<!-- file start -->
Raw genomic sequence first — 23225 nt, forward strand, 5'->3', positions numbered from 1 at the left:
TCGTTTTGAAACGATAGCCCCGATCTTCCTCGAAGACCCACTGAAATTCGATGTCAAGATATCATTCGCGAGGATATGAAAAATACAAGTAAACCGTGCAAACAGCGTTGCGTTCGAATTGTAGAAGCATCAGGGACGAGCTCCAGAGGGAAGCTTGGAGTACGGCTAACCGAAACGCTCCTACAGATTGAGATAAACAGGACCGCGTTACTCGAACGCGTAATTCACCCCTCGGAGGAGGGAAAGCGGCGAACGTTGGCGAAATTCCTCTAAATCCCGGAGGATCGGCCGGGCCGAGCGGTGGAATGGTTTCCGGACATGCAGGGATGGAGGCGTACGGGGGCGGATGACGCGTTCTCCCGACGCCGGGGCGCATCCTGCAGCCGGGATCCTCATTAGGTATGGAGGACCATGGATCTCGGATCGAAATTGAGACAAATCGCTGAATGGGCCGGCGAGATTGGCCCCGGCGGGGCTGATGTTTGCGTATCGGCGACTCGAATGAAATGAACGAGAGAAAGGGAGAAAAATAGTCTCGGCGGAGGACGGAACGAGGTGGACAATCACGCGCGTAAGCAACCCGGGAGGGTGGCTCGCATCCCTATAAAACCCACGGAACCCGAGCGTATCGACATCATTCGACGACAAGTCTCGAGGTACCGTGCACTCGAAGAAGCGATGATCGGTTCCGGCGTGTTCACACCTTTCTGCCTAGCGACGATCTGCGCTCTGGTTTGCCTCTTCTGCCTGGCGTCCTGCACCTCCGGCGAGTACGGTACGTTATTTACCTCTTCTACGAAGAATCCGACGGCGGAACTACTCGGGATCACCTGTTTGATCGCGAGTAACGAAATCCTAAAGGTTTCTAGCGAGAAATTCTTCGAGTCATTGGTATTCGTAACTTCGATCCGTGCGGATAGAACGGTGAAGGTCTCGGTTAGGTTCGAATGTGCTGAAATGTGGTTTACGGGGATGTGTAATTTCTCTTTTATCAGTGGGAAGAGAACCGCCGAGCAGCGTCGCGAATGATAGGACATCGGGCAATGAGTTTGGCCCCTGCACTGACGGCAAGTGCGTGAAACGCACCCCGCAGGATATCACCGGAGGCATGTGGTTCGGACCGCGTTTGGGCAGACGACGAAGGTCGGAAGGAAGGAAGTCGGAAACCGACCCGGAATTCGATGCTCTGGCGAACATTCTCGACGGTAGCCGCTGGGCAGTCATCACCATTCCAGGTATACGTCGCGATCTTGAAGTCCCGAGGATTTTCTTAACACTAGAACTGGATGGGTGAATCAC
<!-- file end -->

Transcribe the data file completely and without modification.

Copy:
Raw genomic sequence first — 23225 nt, forward strand, 5'->3', positions numbered from 1 at the left:
TCGTTTTGAAACGATAGCCCCGATCTTCCTCGAAGACCCACTGAAATTCGATGTCAAGATATCATTCGCGAGGATATGAAAAATACAAGTAAACCGTGCAAACAGCGTTGCGTTCGAATTGTAGAAGCATCAGGGACGAGCTCCAGAGGGAAGCTTGGAGTACGGCTAACCGAAACGCTCCTACAGATTGAGATAAACAGGACCGCGTTACTCGAACGCGTAATTCACCCCTCGGAGGAGGGAAAGCGGCGAACGTTGGCGAAATTCCTCTAAATCCCGGAGGATCGGCCGGGCCGAGCGGTGGAATGGTTTCCGGACATGCAGGGATGGAGGCGTACGGGGGCGGATGACGCGTTCTCCCGACGCCGGGGCGCATCCTGCAGCCGGGATCCTCATTAGGTATGGAGGACCATGGATCTCGGATCGAAATTGAGACAAATCGCTGAATGGGCCGGCGAGATTGGCCCCGGCGGGGCTGATGTTTGCGTATCGGCGACTCGAATGAAATGAACGAGAGAAAGGGAGAAAAATAGTCTCGGCGGAGGACGGAACGAGGTGGACAATCACGCGCGTAAGCAACCCGGGAGGGTGGCTCGCATCCCTATAAAACCCACGGAACCCGAGCGTATCGACATCATTCGACGACAAGTCTCGAGGTACCGTGCACTCGAAGAAGCGATGATCGGTTCCGGCGTGTTCACACCTTTCTGCCTAGCGACGATCTGCGCTCTGGTTTGCCTCTTCTGCCTGGCGTCCTGCACCTCCGGCGAGTACGGTACGTTATTTACCTCTTCTACGAAGAATCCGACGGCGGAACTACTCGGGATCACCTGTTTGATCGCGAGTAACGAAATCCTAAAGGTTTCTAGCGAGAAATTCTTCGAGTCATTGGTATTCGTAACTTCGATCCGTGCGGATAGAACGGTGAAGGTCTCGGTTAGGTTCGAATGTGCTGAAATGTGGTTTACGGGGATGTGTAATTTCTCTTTTATCAGTGGGAAGAGAACCGCCGAGCAGCGTCGCGAATGATAGGACATCGGGCAATGAGTTTGGCCCCTGCACTGACGGCAAGTGCGTGAAACGCACCCCGCAGGATATCACCGGAGGCATGTGGTTCGGACCGCGTTTGGGCAGACGACGAAGGTCGGAAGGAAGGAAGTCGGAAACCGACCCGGAATTCGATGCTCTGGCGAACATTCTCGACGGTAGCCGCTGGGCAGTCATCACCATTCCAGGTATACGTCGCGATCTTGAAGTCCCGAGGATTTTCTTAACACTAGAACTGGATGGGTGAATCAC